| LOS ANGELES
LOS ANGELES Nov 10 The Los Angeles school
district is putting the brakes on a project to give an iPad to
each student, a $1 billion initiative that is the largest
rollout of its kind in the nation and has been plagued by
students hacking the devices' security features.
District officials have already provided their devices to
over 25,000 students, and under their original plan would have
finished distributing tablets to the last of its 650,000
students in late 2014.
Superintendent John Deasy has described the rollout as a
civil rights initiative designed to give students in his
district, mostly from low-income families, access to a 21st
century tool common in middle-class households. Students are
supposed to use it to take standardized tests, do homework, read
curriculum, play learning games, capture video and more.
But they also want to use the devices for fun. In a
high-profile setback, some 300 teenagers from three high schools
found a way to bypass security protocols on their iPads earlier
this year to access Twitter and other sites the district seeks
Students have since been barred from taking the iPads home.
Following that and other concerns from school board members,
Deasy has proposed delaying by a year, to late 2015, the
completion of the iPad rollout.
One board member, Monica Ratliff, has questioned whether a
laptop and not an iPad was a better tool for high school
students, and has sought a school board vote in mid-2014 on
whether to go forward with the plan. The board, at a meeting on
Tuesday, is set to consider the idea of a mid-year vote.
The Los Angeles rollout would be the largest distribution of
mobile computers to schoolchildren attempted in the United
States, and its efforts have gained widespread attention as
districts across the nation experiment with ways to equip
students with such devices.
"It is certainly ambitious and I have to credit them for
that," said Richard Culatta, the U.S. Department of Education's
director of the office of educational technology, adding that
any such program was bound to experience "bumps along the road."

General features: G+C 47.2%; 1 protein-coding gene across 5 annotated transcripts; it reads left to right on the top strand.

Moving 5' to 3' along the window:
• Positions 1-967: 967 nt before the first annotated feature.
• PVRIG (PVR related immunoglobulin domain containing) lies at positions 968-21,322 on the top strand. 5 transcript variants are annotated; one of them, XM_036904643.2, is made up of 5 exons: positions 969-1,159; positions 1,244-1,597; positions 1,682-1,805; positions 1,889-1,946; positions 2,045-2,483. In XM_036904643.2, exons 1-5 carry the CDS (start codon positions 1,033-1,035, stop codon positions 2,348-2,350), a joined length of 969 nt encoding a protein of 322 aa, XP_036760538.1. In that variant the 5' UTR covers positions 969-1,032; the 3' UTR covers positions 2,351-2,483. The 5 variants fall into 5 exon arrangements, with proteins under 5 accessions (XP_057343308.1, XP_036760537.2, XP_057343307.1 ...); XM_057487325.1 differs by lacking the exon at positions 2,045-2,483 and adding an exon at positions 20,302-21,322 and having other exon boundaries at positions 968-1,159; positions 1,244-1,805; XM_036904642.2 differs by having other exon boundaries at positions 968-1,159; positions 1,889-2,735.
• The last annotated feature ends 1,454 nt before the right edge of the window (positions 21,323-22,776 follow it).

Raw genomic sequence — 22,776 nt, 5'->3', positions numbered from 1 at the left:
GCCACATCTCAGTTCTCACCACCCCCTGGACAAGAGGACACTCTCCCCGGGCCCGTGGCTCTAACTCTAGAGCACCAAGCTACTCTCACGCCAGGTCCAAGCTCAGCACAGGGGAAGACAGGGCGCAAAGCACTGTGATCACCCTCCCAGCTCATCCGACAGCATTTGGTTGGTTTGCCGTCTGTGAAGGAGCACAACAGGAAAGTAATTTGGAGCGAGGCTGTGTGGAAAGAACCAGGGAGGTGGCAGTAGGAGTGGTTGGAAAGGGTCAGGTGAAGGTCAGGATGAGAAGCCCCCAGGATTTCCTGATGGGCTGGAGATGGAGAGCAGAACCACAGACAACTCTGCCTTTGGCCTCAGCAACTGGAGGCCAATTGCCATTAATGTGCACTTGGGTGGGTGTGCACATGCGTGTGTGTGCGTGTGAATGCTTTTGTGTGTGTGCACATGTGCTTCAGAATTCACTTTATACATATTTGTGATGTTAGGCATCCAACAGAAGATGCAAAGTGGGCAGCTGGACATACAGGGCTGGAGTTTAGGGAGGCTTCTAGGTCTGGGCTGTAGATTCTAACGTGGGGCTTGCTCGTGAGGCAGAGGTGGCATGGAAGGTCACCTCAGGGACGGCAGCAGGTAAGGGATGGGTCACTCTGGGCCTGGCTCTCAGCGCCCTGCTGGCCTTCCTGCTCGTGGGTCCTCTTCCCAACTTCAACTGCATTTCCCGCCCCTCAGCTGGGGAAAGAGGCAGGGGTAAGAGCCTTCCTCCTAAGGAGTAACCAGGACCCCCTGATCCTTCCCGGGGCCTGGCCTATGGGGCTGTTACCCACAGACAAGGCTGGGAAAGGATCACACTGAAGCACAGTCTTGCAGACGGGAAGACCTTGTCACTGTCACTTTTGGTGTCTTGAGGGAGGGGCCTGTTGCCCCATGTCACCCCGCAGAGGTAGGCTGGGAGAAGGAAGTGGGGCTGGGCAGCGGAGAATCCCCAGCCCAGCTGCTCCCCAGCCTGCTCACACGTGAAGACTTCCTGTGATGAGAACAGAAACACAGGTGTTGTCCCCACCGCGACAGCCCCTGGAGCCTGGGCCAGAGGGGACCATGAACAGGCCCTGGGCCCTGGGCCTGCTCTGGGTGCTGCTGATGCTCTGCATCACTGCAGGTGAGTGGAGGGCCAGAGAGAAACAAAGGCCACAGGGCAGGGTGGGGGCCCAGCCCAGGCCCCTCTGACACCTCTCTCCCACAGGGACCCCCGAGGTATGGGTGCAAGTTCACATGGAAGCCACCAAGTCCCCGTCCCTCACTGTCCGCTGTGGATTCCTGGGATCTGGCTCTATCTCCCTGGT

Los Angeles schools are not alone in choosing the iPad or
mobile computing devices.
In a 2012 survey of over 364,000 U.S. students by Project
Tomorrow, more than 28 percent of pupils in grades 3 to 12 said
they had access to a school-provided laptop. Some 18 percent of
third through fifth graders said they were given a tablet, with
lower rates for older students.
Some school districts, such as in Virginia and Nevada,
encourage students to bring their own devices to school for
educational use, Culatta said.
The Los Angeles district, the second largest in the nation
after New York, has struggled in recent years with declining
enrollment and test scores that lag the California average.
Officials have said one reason for spending $1 billion on
iPads, including $366 million to upgrade Wi-Fi networks and
other technical infrastructure at schools, is to give students
technology they can use to learn at their own pace.
In higher grades, they can use iPads with click-in keyboards
to write and research essays.
At home, students will be able to access most of the Web
including Wikipedia and news sites, but not social networking
sites where cyber bullying is a concern, schools officials said.
Student Jayla Hill, 10, told the school board this month
that the tablet lets students who may have missed a concept,
like math division, to review on their own.
"I feel like the iPad helps me because sometimes the teacher
pressures you to get the answer, but the iPad sits there and
gives you all the time in the world," she said.
Officials have sought to reassure parents concerned about
being held liable for the tablets by pledging to replace for
free those that are lost or stolen.
"We're doing kind of a groundbreaking rollout, we all knew
there would be attention paid to it and that's not a bad thing,"
Los Angeles school board member Tamar Galatzan said last month.
"If folks want to go back to the day of using a piece of
stone and a chisel, we can," Galatzan said.